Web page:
Why Every Parent Should Take Their Child To Swim Lessons
Bode and Morgan Miller lead by example after tragedy
Almost a year after their 19-month-old daughter drowned in a backyard pool, Bode and Morgan Miller brought their 6-month-old son to a swimming lesson.
Morgan Miller shared the emotional moment on her Instagram Stories Monday and her post has now gone viral, capturing the nation’s attention.
Hopefully, the post also reminds all parents of young children to take their child to swim lessons.
Drowning is the leading cause of injury death in U.S. children 1 through 4 years of age. It is the third leading cause of unintentional injury death among U.S. children and adolescents 5 through 19 years of age.
At Cook Children’s, last year was the worst on record after 79 children were treated for drowning, with 12 being fatal.
Nicole Wineriter, a Cook Children’s pediatrician in Keller, began swim lessons for her children when they were older infants, around age 1. Dr. Wineriter says, “I can’t say enough great praises about swim lessons.” At 5, one of her children could swim laps the length of the pool in three different strokes. Another child could swim under water for 10 seconds, traveling 10 feet and climb out of the pool by the age of 2.
“I’m a huge fan of swim lessons, if started at the appropriate time for each child,” Dr. Wineriter said.
The American Academy of Pediatrics (AAP) states that research has found swim lessons are beneficial for children starting at around 1 and may lower drowning rates. The AAP continues that swim lessons are “increasingly available for a wide range of children, including those with various health conditions and disabilities like (autism spectrum disorder) ASD.”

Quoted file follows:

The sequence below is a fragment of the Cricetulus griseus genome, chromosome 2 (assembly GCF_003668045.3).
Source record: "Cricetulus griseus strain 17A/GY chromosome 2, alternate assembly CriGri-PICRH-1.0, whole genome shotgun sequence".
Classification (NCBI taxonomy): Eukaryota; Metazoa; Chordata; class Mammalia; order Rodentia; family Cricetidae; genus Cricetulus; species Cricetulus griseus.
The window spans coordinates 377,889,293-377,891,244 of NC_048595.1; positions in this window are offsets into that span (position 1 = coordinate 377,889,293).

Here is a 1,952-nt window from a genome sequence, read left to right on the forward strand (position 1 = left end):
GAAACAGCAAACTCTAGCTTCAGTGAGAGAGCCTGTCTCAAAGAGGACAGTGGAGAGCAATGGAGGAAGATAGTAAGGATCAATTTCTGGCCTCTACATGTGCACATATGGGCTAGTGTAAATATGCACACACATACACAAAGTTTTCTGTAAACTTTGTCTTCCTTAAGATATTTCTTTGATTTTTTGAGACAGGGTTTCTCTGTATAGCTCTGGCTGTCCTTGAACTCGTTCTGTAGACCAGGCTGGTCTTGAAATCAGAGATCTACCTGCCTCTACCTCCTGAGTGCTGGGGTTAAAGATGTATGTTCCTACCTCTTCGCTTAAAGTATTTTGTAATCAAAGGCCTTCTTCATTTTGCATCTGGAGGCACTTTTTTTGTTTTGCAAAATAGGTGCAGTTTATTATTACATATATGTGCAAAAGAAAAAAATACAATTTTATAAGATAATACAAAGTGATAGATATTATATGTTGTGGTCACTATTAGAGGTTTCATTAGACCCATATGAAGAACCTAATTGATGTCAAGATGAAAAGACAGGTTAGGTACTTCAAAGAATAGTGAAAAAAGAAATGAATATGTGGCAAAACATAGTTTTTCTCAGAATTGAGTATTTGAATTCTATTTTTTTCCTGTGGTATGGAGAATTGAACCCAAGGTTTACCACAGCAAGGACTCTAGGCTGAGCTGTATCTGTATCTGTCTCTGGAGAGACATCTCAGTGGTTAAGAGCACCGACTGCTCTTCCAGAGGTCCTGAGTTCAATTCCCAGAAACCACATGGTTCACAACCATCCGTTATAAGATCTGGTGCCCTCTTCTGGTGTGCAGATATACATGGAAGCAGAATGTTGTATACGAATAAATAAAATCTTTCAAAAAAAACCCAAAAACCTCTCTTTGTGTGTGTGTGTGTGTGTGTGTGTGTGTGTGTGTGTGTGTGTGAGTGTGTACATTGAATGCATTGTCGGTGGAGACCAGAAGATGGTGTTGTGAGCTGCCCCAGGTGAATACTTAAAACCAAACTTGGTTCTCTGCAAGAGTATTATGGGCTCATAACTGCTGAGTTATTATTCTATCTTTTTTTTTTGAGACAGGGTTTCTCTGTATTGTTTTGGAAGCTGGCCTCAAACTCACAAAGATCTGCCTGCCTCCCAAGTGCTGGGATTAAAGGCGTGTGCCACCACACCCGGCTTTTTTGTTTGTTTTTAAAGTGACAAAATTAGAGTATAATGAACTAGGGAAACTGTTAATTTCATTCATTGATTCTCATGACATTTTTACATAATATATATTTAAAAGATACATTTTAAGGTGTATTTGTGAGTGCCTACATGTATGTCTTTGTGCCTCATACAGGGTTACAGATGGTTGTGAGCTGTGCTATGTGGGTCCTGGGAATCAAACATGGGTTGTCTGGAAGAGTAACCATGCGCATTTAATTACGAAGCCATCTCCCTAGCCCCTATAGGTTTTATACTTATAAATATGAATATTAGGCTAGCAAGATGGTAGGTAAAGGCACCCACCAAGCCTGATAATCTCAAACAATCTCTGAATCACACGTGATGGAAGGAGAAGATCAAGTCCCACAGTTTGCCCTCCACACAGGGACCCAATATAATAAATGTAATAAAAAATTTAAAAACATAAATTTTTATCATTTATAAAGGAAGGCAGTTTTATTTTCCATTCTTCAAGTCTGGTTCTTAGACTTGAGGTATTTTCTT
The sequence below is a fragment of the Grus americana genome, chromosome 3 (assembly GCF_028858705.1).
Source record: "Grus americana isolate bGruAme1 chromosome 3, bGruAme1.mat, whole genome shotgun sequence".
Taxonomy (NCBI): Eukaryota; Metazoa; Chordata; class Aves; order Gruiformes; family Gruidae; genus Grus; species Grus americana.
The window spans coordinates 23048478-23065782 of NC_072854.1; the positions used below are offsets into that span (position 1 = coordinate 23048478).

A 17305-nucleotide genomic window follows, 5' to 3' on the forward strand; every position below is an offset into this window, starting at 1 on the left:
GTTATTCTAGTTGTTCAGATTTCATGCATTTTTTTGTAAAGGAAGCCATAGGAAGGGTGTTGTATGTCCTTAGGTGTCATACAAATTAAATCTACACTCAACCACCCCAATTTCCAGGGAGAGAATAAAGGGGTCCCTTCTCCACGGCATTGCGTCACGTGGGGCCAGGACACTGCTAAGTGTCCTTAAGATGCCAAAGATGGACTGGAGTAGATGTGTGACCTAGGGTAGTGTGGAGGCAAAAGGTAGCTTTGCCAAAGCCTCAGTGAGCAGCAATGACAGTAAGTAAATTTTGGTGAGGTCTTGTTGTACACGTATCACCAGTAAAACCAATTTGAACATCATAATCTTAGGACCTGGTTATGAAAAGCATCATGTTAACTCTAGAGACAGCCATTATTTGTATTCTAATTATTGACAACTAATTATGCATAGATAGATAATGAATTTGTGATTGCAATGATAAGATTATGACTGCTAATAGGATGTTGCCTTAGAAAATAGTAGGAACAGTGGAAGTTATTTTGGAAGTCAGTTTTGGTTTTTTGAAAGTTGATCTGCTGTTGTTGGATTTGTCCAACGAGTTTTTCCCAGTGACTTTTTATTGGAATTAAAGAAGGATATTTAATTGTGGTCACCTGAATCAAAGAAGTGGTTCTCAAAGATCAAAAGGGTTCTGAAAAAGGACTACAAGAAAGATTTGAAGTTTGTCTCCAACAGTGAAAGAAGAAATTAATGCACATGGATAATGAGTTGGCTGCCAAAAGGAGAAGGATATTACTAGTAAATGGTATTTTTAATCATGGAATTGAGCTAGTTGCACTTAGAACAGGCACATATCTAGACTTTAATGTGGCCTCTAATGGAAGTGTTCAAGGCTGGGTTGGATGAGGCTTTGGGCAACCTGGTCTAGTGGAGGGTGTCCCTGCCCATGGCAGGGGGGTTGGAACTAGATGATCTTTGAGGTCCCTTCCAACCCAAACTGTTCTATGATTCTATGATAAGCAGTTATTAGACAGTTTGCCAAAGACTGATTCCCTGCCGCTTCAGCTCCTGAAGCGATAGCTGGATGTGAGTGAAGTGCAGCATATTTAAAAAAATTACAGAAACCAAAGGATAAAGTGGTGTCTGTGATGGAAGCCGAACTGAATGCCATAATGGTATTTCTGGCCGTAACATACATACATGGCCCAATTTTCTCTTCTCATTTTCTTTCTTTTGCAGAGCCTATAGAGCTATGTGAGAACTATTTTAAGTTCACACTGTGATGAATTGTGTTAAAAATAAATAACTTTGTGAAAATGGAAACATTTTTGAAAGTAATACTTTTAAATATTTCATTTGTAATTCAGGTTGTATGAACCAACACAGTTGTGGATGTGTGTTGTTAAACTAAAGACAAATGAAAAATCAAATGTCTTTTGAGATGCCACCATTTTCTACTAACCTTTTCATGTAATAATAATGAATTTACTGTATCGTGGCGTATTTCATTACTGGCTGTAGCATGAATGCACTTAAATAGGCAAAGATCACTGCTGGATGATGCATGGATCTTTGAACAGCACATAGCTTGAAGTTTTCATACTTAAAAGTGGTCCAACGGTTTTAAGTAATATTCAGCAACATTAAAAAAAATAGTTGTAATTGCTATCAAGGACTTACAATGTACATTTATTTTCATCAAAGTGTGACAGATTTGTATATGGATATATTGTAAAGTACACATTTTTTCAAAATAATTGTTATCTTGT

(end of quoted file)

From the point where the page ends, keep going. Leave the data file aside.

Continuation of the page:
“Learning to swim is a great family activity,” said Linda Quan, M.D., FAAP, co-author of the AAP’s policy statement. “Families can talk with their pediatrician about whether their child is developmentally ready for swim lessons, and then look for a program that has experienced, well-trained instructors. Ideally, programs should teach ‘water competency’ too – the ability to get out of the water if your child ends up in the water unexpectedly.’”
A parent or caregiver’s decision about when to begin swim lessons should be based on a variety of factors, according to the AAP, including comfort being in water, health status, emotional maturity, and physical and cognitive limitations.
Participation in formal swimming lessons can reduce the risk of drowning by 88% among children ages 1 to 4 years old, according to Pediatrics and Adolescent Medicine.
The USA Swimming Foundation found that there’s been a 5-10% improvement among children in overall swimming abilities over the past decade. But there’s still much work that needs to be done.
Nearly 64% of African-American children, 45% of Hispanic children and 40% of Caucasian children have no or low swimming ability, putting them at risk for drowning. A frightening find in the study is that 87% of swimmers with no or low ability planned to go to a swimming facility during the summer and 34% plan to go swimming at least 10 times during the season.